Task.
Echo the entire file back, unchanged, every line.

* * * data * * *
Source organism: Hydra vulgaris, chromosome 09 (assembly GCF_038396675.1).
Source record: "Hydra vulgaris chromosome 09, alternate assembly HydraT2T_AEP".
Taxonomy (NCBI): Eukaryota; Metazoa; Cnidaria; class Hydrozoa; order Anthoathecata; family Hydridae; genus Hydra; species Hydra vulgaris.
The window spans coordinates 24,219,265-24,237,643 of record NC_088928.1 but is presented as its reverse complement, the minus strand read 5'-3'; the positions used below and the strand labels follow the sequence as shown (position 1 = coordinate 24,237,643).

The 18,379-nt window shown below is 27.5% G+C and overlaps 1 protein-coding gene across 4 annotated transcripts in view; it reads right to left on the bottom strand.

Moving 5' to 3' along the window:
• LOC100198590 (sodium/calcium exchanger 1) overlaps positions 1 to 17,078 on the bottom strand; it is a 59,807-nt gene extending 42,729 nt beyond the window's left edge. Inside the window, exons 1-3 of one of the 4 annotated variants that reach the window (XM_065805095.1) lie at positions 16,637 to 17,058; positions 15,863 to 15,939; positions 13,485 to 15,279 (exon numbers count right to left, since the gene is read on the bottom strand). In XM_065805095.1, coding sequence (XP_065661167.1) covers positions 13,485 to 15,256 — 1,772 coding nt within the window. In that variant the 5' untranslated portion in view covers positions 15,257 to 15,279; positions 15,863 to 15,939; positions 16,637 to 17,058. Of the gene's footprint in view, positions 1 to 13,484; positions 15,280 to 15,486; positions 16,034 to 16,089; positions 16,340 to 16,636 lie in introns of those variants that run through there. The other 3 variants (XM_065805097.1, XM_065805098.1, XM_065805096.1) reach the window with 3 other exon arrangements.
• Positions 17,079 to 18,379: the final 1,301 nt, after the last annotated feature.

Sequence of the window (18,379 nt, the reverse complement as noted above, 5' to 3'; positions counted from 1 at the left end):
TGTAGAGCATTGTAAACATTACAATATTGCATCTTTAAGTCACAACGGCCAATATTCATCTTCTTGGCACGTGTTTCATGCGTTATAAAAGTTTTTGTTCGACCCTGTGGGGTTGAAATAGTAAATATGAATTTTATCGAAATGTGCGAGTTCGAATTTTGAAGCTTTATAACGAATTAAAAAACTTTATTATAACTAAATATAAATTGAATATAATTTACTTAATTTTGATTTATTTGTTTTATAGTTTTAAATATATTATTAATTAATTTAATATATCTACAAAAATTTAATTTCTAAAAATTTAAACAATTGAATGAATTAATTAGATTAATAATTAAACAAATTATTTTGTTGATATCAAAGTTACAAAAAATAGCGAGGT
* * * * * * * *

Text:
Source organism: Hydra vulgaris, chromosome 09 (assembly GCF_038396675.1).
Source record: "Hydra vulgaris chromosome 09, alternate assembly HydraT2T_AEP".
Taxonomy (NCBI): Eukaryota; Metazoa; Cnidaria; class Hydrozoa; order Anthoathecata; family Hydridae; genus Hydra; species Hydra vulgaris.
The window spans coordinates 24,219,265-24,237,643 of record NC_088928.1 but is presented as its reverse complement, the minus strand read 5'-3'; the positions used below and the strand labels follow the sequence as shown (position 1 = coordinate 24,237,643).

The 18,379-nt window shown below is 27.5% G+C and overlaps 1 protein-coding gene across 4 annotated transcripts in view; it reads right to left on the bottom strand.

Moving 5' to 3' along the window:
• LOC100198590 (sodium/calcium exchanger 1) overlaps positions 1 to 17,078 on the bottom strand; it is a 59,807-nt gene extending 42,729 nt beyond the window's left edge. Inside the window, exons 1-3 of one of the 4 annotated variants that reach the window (XM_065805095.1) lie at positions 16,637 to 17,058; positions 15,863 to 15,939; positions 13,485 to 15,279 (exon numbers count right to left, since the gene is read on the bottom strand). In XM_065805095.1, coding sequence (XP_065661167.1) covers positions 13,485 to 15,256 — 1,772 coding nt within the window. In that variant the 5' untranslated portion in view covers positions 15,257 to 15,279; positions 15,863 to 15,939; positions 16,637 to 17,058. Of the gene's footprint in view, positions 1 to 13,484; positions 15,280 to 15,486; positions 16,034 to 16,089; positions 16,340 to 16,636 lie in introns of those variants that run through there. The other 3 variants (XM_065805097.1, XM_065805098.1, XM_065805096.1) reach the window with 3 other exon arrangements.
• Positions 17,079 to 18,379: the final 1,301 nt, after the last annotated feature.

Sequence of the window (18,379 nt, the reverse complement as noted above, 5' to 3'; positions counted from 1 at the left end):
TGTAGAGCATTGTAAACATTACAATATTGCATCTTTAAGTCACAACGGCCAATATTCATCTTCTTGGCACGTGTTTCATGCGTTATAAAAGTTTTTGTTCGACCCTGTGGGGTTGAAATAGTAAATATGAATTTTATCGAAATGTGCGAGTTCGAATTTTGAAGCTTTATAACGAATTAAAAAACTTTATTATAACTAAATATAAATTGAATATAATTTACTTAATTTTGATTTATTTGTTTTATAGTTTTAAATATATTATTAATTAATTTAATATATCTACAAAAATTTAATTTCTAAAAATTTAAACAATTGAATGAATTAATTAGATTAATAATTAAACAAATTATTTTGTTGATATCAAAGTTACAAAAAATAGCGAGGT